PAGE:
The movies usually portray Joan of Arc as a sort of winsome and willing martyr, a pious peasant girl directed by God to saddle up and go off to fight for France. Joan divinely inspired the troops, perhaps bringing out their paternal instincts, and, in one of those stories where there’s no surprise ending, passively accepted her inevitable death.
But that’s not the Joan of Arc that historian Larissa Taylor revives in her new book, The Virgin Warrior: The Life and Death of Joan of Arc. Taylor’s Joan may have been divinely inspired (historian Taylor declines to weigh in on that), but she also was politically savvy beyond her years and station, a fearless warrior (at a time when battle wasn’t for the faint of heart or stomach), intellectually adroit, and so dangerously charismatic that her English foes decided they’d be better off with her not just dead but incinerated.
And all of this before she was 18. “She believed she could do anything,” Taylor said. “She believed, as time went on, more and more that she had the right answers, not the others. She had faced up to other people and won.”
It’s an extraordinary story by any account, made more riveting by Taylor’s meticulous and voluminous research, which traces Joan’s unprecedented climb to celebrity and sainthood at a time when most peasant girls never left their home village. Yet young Joan, with her scandalous boy’s haircut and clothes, her at-first preposterous prophecies, her audacious defiance of King Charles VII, and her remarkable command of language (despite the fact that she was illiterate), shaped the course of European history singlehandedly.
Or did she?
Taylor argues that Joan was headstrong at a time when girls were supposed to be subservient and, while devout, was willing to lie to escape from her oppressive household and a looming arranged marriage. Saying she heard voices directing her, she made her way to a local nobleman who was intrigued enough to show her around.
Over a period of months, Joan was quizzed on theology, underwent gynecological exams (she had to be pure of body), and was closely observed as she hobnobbed with the royals. “I think this was a series of tests to see if she could actually be frightening to the English and inspire the French, and I think she passed with flying colors,” Taylor said.
In fact, she argues, there was a sub rosa political strategy pushing Joan’s emergence as a leader of the French forces. “And I don’t think it takes away from Joan,” Taylor said, “because I think she proved to be much more than they ever could have intended.”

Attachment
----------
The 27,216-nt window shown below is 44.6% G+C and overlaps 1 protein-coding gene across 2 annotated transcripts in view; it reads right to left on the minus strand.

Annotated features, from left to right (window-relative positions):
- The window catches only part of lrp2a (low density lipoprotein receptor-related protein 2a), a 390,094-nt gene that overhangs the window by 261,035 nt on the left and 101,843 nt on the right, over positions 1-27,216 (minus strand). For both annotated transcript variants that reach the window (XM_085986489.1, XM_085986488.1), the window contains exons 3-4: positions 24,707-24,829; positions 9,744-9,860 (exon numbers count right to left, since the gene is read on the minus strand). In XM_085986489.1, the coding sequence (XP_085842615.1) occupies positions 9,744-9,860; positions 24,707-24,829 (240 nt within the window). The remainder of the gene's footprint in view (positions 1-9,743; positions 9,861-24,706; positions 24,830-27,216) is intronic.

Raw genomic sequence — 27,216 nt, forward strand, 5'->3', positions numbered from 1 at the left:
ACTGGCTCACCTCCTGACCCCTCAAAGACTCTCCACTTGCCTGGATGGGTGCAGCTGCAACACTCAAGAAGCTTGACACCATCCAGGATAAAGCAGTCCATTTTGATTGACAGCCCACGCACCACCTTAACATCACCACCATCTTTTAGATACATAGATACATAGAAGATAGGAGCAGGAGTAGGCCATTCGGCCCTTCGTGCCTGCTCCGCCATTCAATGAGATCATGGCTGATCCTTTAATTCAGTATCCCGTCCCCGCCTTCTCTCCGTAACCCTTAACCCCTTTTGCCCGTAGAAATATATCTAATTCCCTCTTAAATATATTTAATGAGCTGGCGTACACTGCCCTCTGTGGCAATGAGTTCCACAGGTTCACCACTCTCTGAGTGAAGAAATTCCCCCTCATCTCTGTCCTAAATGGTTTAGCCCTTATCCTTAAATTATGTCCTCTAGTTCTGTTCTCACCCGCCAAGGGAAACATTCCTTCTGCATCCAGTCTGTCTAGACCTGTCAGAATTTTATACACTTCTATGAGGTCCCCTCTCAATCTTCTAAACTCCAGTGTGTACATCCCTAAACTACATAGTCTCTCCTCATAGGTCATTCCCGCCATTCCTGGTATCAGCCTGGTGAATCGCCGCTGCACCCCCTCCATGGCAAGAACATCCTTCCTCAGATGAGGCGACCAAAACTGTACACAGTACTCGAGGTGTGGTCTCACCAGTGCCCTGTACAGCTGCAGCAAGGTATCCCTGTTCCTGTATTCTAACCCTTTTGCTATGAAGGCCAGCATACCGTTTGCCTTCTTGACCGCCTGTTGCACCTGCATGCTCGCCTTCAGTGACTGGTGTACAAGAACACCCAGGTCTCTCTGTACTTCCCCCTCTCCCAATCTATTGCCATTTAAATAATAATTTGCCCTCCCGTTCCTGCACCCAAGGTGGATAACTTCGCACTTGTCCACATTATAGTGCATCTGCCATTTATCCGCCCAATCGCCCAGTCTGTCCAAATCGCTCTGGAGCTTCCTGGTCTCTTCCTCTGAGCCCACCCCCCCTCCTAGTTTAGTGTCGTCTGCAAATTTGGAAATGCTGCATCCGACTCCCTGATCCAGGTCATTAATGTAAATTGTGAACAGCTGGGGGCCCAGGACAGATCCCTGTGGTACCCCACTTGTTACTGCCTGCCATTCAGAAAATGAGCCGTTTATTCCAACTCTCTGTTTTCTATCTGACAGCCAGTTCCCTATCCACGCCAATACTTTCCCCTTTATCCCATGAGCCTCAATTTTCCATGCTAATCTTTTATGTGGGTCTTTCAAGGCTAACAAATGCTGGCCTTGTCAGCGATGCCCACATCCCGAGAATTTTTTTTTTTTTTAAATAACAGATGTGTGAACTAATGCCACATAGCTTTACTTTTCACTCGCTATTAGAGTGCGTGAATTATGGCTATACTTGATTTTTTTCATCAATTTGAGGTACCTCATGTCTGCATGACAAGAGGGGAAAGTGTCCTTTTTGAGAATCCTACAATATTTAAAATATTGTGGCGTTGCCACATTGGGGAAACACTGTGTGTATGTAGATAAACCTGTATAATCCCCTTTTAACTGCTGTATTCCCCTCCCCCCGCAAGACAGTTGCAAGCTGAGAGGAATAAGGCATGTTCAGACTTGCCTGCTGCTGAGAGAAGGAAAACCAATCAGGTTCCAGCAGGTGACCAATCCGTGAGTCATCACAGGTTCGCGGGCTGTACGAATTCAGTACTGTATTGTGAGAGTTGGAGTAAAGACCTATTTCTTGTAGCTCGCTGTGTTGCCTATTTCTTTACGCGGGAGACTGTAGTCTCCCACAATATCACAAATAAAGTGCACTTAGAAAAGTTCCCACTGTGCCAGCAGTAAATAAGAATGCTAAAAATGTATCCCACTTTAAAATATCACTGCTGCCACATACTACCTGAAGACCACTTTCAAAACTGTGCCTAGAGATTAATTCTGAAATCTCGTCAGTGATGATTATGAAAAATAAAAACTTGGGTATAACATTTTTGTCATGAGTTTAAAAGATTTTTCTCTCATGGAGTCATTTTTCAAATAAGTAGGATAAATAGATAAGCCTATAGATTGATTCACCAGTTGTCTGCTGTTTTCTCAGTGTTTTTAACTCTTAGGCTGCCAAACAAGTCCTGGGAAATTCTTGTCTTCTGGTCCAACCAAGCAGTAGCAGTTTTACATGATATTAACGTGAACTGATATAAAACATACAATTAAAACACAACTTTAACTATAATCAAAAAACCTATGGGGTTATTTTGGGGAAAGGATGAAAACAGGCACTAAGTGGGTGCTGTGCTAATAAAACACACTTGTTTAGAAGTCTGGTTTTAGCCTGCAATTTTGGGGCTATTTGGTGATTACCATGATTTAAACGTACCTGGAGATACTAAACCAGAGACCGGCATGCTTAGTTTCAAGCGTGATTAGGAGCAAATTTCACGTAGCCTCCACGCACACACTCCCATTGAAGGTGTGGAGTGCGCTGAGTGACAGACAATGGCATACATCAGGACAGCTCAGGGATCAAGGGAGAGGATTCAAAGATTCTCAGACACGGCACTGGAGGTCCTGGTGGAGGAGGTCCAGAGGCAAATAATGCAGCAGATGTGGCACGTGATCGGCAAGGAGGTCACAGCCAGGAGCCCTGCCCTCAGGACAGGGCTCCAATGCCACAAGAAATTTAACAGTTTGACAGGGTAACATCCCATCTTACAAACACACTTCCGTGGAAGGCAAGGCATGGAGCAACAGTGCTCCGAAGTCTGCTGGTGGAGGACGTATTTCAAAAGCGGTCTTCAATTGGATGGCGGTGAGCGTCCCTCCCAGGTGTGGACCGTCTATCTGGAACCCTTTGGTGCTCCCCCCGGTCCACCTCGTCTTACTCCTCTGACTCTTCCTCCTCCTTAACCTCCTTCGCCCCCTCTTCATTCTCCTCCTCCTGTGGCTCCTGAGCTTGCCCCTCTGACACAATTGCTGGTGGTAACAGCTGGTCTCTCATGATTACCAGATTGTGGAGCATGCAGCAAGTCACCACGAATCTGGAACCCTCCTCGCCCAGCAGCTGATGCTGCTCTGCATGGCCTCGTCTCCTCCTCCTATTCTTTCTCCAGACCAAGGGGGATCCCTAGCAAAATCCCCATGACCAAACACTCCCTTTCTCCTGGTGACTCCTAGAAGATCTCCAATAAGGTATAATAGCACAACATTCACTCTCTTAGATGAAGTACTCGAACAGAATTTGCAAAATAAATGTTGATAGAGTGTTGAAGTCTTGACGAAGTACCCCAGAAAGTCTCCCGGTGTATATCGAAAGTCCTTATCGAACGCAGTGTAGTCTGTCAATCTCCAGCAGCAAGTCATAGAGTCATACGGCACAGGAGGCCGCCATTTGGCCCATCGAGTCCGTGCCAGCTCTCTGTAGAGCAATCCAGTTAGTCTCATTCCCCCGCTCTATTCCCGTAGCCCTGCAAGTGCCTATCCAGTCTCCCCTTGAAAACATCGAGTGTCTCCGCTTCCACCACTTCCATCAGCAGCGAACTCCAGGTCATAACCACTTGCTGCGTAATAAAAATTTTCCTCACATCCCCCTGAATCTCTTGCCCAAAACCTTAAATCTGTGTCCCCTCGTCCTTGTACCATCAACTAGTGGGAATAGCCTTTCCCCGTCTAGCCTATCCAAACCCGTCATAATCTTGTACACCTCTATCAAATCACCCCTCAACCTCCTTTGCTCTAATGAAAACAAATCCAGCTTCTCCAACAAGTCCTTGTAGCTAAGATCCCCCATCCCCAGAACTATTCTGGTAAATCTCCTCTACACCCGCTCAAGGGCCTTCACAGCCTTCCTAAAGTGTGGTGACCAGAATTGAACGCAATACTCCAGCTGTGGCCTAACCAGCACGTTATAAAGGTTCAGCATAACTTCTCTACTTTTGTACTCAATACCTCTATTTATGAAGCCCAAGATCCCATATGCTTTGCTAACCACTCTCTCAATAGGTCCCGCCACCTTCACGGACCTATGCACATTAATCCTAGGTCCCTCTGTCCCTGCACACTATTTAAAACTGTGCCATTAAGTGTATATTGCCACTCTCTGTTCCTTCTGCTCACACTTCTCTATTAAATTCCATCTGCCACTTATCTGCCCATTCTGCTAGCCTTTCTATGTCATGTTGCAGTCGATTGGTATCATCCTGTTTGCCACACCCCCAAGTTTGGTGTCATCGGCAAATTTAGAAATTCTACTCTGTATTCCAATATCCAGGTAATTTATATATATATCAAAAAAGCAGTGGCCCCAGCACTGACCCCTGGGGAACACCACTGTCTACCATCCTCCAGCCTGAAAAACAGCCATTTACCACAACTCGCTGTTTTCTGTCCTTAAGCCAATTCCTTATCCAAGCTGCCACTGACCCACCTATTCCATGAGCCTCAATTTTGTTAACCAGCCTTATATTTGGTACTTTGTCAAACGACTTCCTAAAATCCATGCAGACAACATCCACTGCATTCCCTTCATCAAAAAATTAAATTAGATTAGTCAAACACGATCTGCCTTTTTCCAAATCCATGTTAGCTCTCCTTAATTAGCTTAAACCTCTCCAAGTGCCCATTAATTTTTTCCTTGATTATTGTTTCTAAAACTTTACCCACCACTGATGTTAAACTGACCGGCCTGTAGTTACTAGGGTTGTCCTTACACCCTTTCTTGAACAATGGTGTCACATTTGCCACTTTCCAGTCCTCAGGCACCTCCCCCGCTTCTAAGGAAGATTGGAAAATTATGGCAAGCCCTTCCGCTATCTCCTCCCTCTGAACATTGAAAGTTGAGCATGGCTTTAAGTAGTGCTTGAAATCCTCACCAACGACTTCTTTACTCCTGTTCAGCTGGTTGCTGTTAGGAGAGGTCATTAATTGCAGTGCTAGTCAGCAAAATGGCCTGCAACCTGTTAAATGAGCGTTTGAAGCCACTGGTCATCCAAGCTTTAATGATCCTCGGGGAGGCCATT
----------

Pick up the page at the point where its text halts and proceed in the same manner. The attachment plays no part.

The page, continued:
Joan would go on to lead the French to victory in a series of battles, fearlessly carrying her distinctive gold banner. She rallied the troops when they faltered and, wounded by an arrow, hauled herself back onto her horse (no small feat with 50 pounds of armor) and resumed the fight. Taylor, examining the historical record, noted a three-month gap between her first meeting with the royals and the military campaign that Joan led. She argues that Joan, who as a peasant would never have ridden a horse before, was secretly trained in the arts of warfare.
But if Joan was shaped by Charles’s supporters, she wasn’t controlled. “Her motto was ‘Go boldly,’” Taylor said. “She would push when they didn’t necessarily want to.” Joan said God had told her to push the English out of France, and when Charles opted for negotiation, his charismatic girl warrior went rogue. Deprived of adequate men and arms, Joan eventually was captured by Burgundians and handed over to their English allies, who subjected her to a year-long imprisonment and show trial.
There is no evidence that Charles, perhaps wanting his subjects to forget he’d been restored to the throne by a peasant girl, ever lifted a hand to save her.
Joan’s grisly execution (she was burned alive before a crowd of 800) was widely reported at the time, as were the proceedings at her trial. Taylor, with the help of researcher Sam Boss ’08 (the “right-hand man” she credits with helping make the book happen), pored over primary documents. Taylor also traveled the route of Joan’s life, from Domremy, the small village where she was raised, to Rouen, where she died. “You get a feel for things by doing it that way,” she said. “You can’t just sit in an archive or a library.”
The book already has been widely praised, but Taylor, who is a Catholic, said she expects some hate mail. “People don’t like you messing with their [image of] Joan,” she said. “But the picture of her as a warrior, a soldier, a leader—that’s the picture that’s foremost in my mind. Wanting to fight until the end.”